At the dawn of the digital TV era in 1997, the traditional BBC decided it was about time they got with the programme and refreshed what was an iconic, but old logo and branding concept. BBC is known all over the world as a reliable source of information, of great TV programming and of being authentic and trustworthy news source. For the new logo they wanted to showcase these values. Although there had been tweaks to the logo since the 1950s (and some really interesting idents on BBC2 in particular in the 1980s and 1990s) there hadn’t been a dramatic change. In the new logo the letters were no longer italic and were instead simplified. White light typography was used to contrast with the bold black squares with a view to showcasing minimalism, unambiguity, and reliability.
BP 2001 – £132,000,000
A whopping price tag on the logo change and rebranding of British Petroleum back in 2000/2001 came about because of a need to change the perception of the company at a time when awareness of the damage the oil industry was doing to the planet’s environment was becoming more widespread. The idea behind the new logo was to use the new shapes and the psychology of colour to align the brand with a green outlook and one that takes care of the environment. The logo itself would incorporate yellow and green and have the shape of a flower in the process of growing. This logo design was expensive and received a lot of criticism, with critics stating that BP were only paying lip service to the environmental problems we are facing and that at the end of the day they are a company that makes money from oil. In 2010 BP was at the centre of one of the worst oil spills in history in the Gulf of Mexico, proving that this criticism was well-founded.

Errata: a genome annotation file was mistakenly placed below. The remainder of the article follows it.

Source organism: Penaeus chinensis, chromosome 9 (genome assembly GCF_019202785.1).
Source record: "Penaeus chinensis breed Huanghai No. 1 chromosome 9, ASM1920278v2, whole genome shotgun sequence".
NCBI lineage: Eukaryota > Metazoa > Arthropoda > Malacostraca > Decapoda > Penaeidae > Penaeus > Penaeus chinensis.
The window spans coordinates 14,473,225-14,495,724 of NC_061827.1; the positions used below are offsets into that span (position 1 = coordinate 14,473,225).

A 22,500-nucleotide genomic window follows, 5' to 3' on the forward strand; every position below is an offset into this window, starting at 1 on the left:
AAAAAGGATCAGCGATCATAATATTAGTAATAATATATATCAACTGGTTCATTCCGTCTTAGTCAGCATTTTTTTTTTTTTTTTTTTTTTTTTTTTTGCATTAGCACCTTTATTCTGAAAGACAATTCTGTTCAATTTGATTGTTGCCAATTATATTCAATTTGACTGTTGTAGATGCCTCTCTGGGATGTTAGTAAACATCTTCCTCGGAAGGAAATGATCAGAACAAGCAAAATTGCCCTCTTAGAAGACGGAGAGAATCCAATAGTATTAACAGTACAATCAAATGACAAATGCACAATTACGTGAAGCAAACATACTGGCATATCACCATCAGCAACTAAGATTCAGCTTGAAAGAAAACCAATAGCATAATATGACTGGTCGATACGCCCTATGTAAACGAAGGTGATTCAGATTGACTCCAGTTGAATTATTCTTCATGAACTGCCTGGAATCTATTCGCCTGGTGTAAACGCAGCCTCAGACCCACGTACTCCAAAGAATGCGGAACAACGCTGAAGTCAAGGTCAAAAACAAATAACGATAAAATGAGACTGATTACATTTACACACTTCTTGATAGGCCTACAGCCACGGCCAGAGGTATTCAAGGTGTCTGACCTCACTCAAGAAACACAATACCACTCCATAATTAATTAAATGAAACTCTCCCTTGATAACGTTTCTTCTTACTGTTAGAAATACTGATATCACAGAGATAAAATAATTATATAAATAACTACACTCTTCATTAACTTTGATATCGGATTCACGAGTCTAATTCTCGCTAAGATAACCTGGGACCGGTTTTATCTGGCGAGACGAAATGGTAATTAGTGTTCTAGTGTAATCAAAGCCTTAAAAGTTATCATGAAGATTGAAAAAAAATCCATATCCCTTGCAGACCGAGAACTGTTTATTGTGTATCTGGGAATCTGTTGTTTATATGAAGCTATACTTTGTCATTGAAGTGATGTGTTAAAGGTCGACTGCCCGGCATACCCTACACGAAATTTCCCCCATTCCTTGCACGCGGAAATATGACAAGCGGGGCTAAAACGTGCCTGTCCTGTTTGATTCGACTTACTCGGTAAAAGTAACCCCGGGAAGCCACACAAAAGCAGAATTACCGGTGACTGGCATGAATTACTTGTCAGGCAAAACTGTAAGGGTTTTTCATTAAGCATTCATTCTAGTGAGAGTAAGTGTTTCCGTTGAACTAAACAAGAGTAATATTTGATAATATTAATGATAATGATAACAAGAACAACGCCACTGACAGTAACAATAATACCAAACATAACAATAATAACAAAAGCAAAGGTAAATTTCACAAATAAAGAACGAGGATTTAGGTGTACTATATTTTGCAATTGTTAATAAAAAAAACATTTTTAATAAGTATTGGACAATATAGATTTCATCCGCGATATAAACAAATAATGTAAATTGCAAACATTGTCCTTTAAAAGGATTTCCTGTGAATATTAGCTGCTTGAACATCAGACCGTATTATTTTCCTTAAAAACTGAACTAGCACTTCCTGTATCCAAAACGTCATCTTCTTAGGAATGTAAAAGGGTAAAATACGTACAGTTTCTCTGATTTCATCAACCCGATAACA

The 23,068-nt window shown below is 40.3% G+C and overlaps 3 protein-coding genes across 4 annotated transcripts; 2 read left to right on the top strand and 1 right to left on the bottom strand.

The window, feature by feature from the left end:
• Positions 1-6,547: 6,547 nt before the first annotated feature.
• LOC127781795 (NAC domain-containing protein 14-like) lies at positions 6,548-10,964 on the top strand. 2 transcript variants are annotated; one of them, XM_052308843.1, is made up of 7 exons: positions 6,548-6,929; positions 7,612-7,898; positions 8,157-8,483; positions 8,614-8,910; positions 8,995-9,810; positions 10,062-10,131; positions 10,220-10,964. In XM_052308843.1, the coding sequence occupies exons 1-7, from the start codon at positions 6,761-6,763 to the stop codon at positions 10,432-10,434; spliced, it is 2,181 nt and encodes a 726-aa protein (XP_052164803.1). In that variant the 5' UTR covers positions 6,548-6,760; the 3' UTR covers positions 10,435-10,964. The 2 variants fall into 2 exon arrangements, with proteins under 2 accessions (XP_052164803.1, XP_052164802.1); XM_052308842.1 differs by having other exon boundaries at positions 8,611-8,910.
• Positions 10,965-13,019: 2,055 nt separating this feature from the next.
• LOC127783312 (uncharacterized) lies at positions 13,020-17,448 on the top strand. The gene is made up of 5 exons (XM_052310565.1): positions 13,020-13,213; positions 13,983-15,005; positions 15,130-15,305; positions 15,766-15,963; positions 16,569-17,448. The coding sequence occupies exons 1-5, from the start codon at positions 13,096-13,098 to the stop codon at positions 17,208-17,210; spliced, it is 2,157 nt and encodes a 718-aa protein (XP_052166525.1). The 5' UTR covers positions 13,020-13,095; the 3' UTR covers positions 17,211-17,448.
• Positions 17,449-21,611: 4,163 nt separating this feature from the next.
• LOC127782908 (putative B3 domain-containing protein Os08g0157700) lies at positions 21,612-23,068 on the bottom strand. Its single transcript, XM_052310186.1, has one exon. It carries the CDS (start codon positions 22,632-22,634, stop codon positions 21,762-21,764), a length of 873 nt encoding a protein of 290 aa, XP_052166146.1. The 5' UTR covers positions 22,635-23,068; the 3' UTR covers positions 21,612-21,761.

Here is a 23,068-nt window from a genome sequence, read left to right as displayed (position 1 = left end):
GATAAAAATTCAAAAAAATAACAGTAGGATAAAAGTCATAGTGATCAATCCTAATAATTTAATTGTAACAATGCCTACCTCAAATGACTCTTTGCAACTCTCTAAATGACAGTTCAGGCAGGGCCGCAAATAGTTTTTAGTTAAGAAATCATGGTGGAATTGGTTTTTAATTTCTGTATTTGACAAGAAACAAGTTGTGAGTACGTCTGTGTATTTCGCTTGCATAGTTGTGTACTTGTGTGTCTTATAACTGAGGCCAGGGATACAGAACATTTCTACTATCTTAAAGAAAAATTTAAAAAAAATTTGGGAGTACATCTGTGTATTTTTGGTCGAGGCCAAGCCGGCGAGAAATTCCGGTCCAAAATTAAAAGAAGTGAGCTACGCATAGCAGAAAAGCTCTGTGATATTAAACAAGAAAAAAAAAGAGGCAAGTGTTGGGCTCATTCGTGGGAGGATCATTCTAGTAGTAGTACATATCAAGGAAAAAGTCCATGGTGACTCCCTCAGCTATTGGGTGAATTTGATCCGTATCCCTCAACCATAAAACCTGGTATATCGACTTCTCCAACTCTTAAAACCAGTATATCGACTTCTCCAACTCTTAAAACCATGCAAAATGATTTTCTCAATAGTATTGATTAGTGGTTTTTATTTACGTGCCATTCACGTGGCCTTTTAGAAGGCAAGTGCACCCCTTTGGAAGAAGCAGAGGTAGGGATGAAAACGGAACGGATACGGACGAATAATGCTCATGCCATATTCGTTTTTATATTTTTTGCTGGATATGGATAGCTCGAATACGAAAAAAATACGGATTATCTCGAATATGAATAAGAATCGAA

Symantec 2010 – $1,280,000,000
Yes, you have read that figure right. This is the most expensive logo redesign in history, but it isn’t as simple a story as the others on this list. The logo redesign came about when Symantec made the acquisition of VeriSign. This gave them access to the company’s resources, ideas, as well as the VeriSign logo, which has the famous check mark that is now a staple part of the Symantec logo. This tick represents the tick you see for the SSL (authentication of security certificates) for websites, a crucial aspect of trust in an e-commerce website or online shop and makes sense that it should become a central part of the new logo and branding.
Brilliant branding in Manchester and Liverpool
Rebranding a business is a delicate matter. A logo and brand change that is not thought out carefully can have repercussions far beyond just whether your customers ‘like your new colours’ or not. A good logo and branding concept speaks volumes for your company ideals, draws in the eye of new customers and makes you instantly recognisable in the wider market. A change of logo or a rebranding campaign that fails can seriously damage your business, lose you customers, and minimise the potential for growth.
At Candy we live and breathe design. Our team understands how to create a business logo and a branding concept that fits your company perfectly, speaks to your current and future customers directly, and if we are rebranding, we’ll always pay homage to your history and authenticity rather than just throwing everything out and starting again from scratch. If you would like to find out more about branding, rebranding and the importance of your company logo, contact Candy today on 0161 826 0123 or email us firstname.lastname@example.org.